The making of an African game park: behind the scenes

The opportunity to witness nature in its purest form is both humbling and engaging. Visiting an African game park involves some bumpy and dusty driving, but one is rewarded with majestic wild life including giraffe, hippos, lions, zebra, antelopes, elephants, birds and so much more.  ( for more photos) I’ve done this in several locations, with visits to the big parks across Kenya and Tanzania and two camping safaris in Botswana, but until visiting this small park on the border of eastern Rwanda I had never appreciated the effort and management that goes into maintaining a game park. After our first day of driving throughout Akagera National Park with a local guide, we made our way to the park headquarters for their “behind the scenes” tour and spent time hearing from Sara, the tourism manager.

It was fascinating to hear about the business and complexity of running a game park. African Parks is a non-profit conservation organization that partners with governments where they need support to manage and maintain national parks. Although Akagera National Park is the 3rd oldest national park in Africa, founded in 1934, it has had a challenging history due to the post-genocide era when refugees returned and settled in the area to live and farm with about 40,000 head of cattle. In 1997, the park was reduced in size to a third of its original allocation to provide land for the refugees but protect a portion of the park. The organization African Parks took over in late 2009 with a twenty-year contract to have complete management responsibility for the park. They manage 14 pa rks across 9 countries including Malawi, Democratic Republic of Congo, Zambia, Central African Republic, Chad, and Mozambique.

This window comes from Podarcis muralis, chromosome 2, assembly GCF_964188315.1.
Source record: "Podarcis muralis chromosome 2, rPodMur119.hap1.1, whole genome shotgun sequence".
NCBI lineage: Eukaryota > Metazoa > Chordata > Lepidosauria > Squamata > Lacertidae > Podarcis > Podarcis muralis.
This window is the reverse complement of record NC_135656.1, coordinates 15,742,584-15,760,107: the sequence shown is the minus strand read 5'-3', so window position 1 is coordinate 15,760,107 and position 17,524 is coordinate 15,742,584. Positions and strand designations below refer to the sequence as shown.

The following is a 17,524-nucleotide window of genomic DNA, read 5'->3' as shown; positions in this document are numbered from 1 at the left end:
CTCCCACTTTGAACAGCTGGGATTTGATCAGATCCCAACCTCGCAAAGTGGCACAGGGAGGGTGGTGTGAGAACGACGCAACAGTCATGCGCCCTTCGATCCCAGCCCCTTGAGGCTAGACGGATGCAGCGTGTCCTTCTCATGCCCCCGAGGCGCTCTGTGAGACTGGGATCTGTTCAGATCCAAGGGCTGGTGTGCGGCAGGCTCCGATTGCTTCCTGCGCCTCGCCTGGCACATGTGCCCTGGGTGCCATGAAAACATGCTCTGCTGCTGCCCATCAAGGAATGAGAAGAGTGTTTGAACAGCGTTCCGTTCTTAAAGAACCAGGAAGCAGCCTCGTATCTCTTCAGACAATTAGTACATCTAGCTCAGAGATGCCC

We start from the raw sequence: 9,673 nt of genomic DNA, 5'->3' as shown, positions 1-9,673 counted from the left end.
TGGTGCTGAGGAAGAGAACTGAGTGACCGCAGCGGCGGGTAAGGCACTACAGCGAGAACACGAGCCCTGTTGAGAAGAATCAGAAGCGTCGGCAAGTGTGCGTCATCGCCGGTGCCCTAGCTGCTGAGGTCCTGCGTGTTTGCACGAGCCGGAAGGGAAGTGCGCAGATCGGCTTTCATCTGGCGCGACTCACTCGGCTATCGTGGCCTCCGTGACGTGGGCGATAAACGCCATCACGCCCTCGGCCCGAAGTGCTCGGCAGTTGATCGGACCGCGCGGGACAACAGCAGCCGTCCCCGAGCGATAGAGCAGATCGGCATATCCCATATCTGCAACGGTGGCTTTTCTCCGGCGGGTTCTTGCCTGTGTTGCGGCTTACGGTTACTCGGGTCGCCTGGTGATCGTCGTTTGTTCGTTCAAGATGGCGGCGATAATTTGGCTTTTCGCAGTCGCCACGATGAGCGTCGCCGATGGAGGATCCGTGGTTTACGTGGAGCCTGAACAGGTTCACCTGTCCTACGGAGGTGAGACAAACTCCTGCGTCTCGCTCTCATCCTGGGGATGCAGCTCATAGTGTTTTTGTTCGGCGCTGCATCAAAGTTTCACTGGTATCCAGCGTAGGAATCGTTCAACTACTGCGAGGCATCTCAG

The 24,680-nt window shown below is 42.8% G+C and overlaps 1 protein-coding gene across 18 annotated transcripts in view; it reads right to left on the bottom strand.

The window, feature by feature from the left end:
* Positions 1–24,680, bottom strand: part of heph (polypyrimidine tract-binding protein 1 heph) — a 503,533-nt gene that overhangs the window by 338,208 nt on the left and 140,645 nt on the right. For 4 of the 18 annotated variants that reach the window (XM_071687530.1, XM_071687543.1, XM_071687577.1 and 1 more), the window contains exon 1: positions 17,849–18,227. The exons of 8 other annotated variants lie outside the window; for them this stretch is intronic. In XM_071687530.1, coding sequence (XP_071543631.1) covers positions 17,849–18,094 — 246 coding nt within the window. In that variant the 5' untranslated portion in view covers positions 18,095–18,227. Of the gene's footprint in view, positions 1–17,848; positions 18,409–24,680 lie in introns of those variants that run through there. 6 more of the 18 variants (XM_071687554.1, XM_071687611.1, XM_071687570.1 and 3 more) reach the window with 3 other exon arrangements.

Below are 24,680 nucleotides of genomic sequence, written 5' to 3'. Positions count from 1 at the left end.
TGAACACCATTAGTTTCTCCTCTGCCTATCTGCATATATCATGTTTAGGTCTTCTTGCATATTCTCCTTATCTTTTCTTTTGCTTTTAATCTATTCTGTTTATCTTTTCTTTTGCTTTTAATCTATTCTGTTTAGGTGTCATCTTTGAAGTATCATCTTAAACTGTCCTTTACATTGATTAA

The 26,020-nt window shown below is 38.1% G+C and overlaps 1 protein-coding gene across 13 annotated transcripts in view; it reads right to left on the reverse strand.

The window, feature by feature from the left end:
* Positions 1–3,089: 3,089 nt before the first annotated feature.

It takes 250 employees to manage and maintain Akagera, and all but two are locals. With a goal to rebuild the park’s diversity and tourism, they have reintroduced 7 lions in 2015 and 16 rhinos in 2016. This now allows them to market as a “Big Five” park which means lion, leopard, rhino, elephants, and Cape buffalo, although they are not always easy to find! The rhinos required a major investment and an ongoing team of 5-7, including trackers that go out every day on foot to locate and identify them in the thick brush. The park headquarters has an operations center with sophisticated GPS tracking systems for many of the lions, elephants and rhinos. We saw some of the tracking collars for lion and elephant, which were enormous! Rhinos cannot be collared so their tracking devices are put into the horns, but since the horn continuously regrows, it has to be replaced over time.

Early on, a big part of the challenge was to combat poaching. The fenced in compound at the headquarters contained hundreds of confiscated snares, bicycles, and motorbikes from those caught in the park illegally. Often it was not just the trophy that people were looking for, but also the meat. A hippo might have been poached in the park, then smoked onsite, cut into pieces and carried out to be sold in the local markets. Today the number of animals found poached has gone down 99% since management began and the number of snares recovered was down to six in 2017 (compared to almost 2000 in 2013).

The company does a ton of work to engage with the local community, recognizing that this is paramount to their success. All of the guides for hire are from the local community and have gone through extensive training. There are annual activities like the Lion Run and the Rhino Bike Ride to engage locals, as well as free educational visits for 1300 local schoolchildren, and education about beekeeping to provide a sustainable honey-farming income for locals.

Fortunately for the park revenues, tourism has tripled since 2010 up to 44,000 visitors a year, yet it still remains almost empty from a crowd perspective that you might see elsewhere. Although Akagera is still redeveloping, I am grateful to have been able to support this rebuilding institution. It was easy to book all the guides, entry fees, boat rides, and permits myself without having a fully guided tour. We booked the sunset boat ride which was excellent for birdlife, and during the day drove our own vehicles through the park. And last but not least, the Ruzizi Tented Lodge with its permanent tents, stunning views, and great service was an excellent place to spend three nights!



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